Last week I started getting sick. Over the course of an evening, my throat grew sore, and it kept getting worse. The pain was strong enough that it woke me several times during the night. There were no other symptoms, just the sore throat. But it was excruciating. The next morning I had a sinus headache and still that persistent sore throat.
Because the museum where I work was only a week away from our second biggest fundraiser of the year, I took the day off. I told my boss I was perfectly capable of working, but I didn’t think he would want me infecting almost our entire staff by coming in to work. I did work Saturday (when I work alone), and by then I was certain what I had was a nasty cold.
My colds always go a certain way. They start with a sore throat (though not usually this bad), then progress into the sinus congestion, sniffling, sneezing, and coughing. The last symptom to go will be the cough. Ever since a nasty case of bronchitis years ago, my coughs seem to linger.
And one thing I can always count on with a cold–I lose my voice.
Being physically unable to speak loudly (or, today, at all) makes you have to think a lot more about your communications with others. There are a lot of things that can be done via text message or email, but it feels awkward to write a note for someone to, for instance, pass you the salt.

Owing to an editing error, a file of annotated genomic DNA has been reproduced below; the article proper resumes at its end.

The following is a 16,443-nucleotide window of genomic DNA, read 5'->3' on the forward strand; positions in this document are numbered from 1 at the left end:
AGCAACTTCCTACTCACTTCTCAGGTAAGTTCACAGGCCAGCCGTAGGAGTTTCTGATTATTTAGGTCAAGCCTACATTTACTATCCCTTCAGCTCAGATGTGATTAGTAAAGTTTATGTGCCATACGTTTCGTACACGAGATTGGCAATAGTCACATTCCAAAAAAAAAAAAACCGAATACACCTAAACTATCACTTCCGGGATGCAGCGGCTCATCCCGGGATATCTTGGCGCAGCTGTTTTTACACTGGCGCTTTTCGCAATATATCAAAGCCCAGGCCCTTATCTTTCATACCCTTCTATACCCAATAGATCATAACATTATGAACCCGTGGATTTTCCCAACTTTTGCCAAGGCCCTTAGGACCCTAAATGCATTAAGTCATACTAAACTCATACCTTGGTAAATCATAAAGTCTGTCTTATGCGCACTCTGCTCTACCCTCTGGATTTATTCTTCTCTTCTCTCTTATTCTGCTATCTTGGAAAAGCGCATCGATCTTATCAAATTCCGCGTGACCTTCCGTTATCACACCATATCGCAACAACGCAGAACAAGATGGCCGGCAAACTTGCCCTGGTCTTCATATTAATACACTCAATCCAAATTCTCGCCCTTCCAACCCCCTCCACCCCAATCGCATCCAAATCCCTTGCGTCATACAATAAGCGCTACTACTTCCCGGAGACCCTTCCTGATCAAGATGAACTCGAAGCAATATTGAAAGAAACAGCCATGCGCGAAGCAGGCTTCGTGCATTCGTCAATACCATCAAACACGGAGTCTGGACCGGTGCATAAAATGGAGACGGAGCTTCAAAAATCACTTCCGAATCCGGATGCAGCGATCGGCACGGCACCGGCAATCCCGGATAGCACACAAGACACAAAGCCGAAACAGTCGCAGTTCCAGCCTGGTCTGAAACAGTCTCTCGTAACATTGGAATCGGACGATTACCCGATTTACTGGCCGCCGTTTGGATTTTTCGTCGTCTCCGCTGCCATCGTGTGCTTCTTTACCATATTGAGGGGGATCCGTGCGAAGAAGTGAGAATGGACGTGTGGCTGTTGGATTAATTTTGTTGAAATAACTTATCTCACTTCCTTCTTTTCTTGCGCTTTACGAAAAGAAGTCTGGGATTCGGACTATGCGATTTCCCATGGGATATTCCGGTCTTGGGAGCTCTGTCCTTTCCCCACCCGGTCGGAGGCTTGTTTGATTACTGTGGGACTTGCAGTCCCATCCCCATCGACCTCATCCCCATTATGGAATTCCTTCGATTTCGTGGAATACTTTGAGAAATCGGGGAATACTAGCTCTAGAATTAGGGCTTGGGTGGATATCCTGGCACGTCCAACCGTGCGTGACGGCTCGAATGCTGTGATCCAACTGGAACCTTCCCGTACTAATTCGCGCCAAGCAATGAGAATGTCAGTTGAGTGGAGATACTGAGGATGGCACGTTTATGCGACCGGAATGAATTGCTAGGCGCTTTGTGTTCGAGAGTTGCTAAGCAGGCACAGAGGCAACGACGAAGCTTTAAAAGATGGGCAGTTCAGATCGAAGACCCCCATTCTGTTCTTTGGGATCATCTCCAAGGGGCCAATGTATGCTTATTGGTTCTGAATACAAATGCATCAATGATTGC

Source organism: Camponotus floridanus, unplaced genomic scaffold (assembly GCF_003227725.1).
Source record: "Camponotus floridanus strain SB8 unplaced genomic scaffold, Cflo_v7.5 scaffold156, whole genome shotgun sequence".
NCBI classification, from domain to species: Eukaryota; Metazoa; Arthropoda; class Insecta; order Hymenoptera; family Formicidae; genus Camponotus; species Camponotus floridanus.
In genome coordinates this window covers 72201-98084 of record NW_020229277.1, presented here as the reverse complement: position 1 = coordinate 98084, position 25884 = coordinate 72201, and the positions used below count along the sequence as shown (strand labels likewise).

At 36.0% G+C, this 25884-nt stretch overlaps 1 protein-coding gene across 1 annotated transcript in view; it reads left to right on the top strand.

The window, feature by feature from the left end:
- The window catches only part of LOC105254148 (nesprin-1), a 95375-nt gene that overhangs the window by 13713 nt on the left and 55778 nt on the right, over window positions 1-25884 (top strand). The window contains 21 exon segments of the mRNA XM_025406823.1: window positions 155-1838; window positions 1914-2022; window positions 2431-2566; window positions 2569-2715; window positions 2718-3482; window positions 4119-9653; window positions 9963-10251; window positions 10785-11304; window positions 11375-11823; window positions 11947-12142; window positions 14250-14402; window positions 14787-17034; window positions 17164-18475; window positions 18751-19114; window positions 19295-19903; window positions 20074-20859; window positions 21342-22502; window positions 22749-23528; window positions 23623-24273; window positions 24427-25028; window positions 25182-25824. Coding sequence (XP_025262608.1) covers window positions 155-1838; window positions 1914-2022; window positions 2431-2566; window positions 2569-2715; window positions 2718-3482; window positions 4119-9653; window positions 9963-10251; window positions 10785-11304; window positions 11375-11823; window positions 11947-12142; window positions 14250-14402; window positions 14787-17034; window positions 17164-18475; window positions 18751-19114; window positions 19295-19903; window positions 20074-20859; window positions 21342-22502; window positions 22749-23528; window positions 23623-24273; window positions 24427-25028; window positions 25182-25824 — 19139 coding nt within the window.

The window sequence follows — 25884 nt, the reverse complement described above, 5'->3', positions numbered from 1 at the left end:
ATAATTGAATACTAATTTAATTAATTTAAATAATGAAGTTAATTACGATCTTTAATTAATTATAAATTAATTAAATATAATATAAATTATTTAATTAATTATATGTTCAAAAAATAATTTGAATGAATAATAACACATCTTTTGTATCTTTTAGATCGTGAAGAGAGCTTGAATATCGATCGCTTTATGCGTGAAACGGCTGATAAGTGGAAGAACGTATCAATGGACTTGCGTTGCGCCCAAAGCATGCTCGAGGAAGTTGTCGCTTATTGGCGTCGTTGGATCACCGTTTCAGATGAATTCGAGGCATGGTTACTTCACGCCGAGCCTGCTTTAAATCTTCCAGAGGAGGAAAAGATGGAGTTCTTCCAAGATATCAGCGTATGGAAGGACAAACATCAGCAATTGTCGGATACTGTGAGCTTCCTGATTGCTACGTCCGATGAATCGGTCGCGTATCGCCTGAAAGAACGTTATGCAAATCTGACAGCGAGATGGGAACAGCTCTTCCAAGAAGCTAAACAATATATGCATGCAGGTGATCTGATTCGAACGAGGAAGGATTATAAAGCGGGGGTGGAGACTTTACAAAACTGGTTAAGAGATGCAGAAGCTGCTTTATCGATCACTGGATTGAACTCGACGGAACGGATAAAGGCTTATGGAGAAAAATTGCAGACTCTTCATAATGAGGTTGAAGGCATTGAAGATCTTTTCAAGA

Of course, living alone makes that unnecessary, but it also forces you to decide if you’re going to answer the phone and struggle through a phone conversation, because you don’t have anyone else around to answer it for you.
Being without a voice has also made me realize how much I talk, even when I’m alone at home. When I’m writing, I speak my dialogue aloud–it makes it more authentic. I talk to myself, I talk to my cats, I sing along with my music. When I pray, I usually pray aloud. It feels more conversational, I guess.
For me, being voiceless is a temporary thing. Next week this cold will mostly be over, I’ll have my speaking voice back, and a couple of days later I’ll have my singing voice back.
But it has me thinking about people who are always voiceless.
Jesus spoke for people who had no voice. More than that, he helped them find their voice and listened to them. He didn’t always rely on speech to make his point, either. Remember the woman caught in adultery? They dragged her in front of Jesus and said she must be stoned. What did Jesus do? He knelt and wrote in the dirt!
I believe we Christians are called to speak up for those who have no voice. Whether those voices have been taken from them by oppressive governments, by the oppression of poverty, by sickness…by whatever power. We should look at the people around us and ask what stories they have to tell.
Then help them tell it.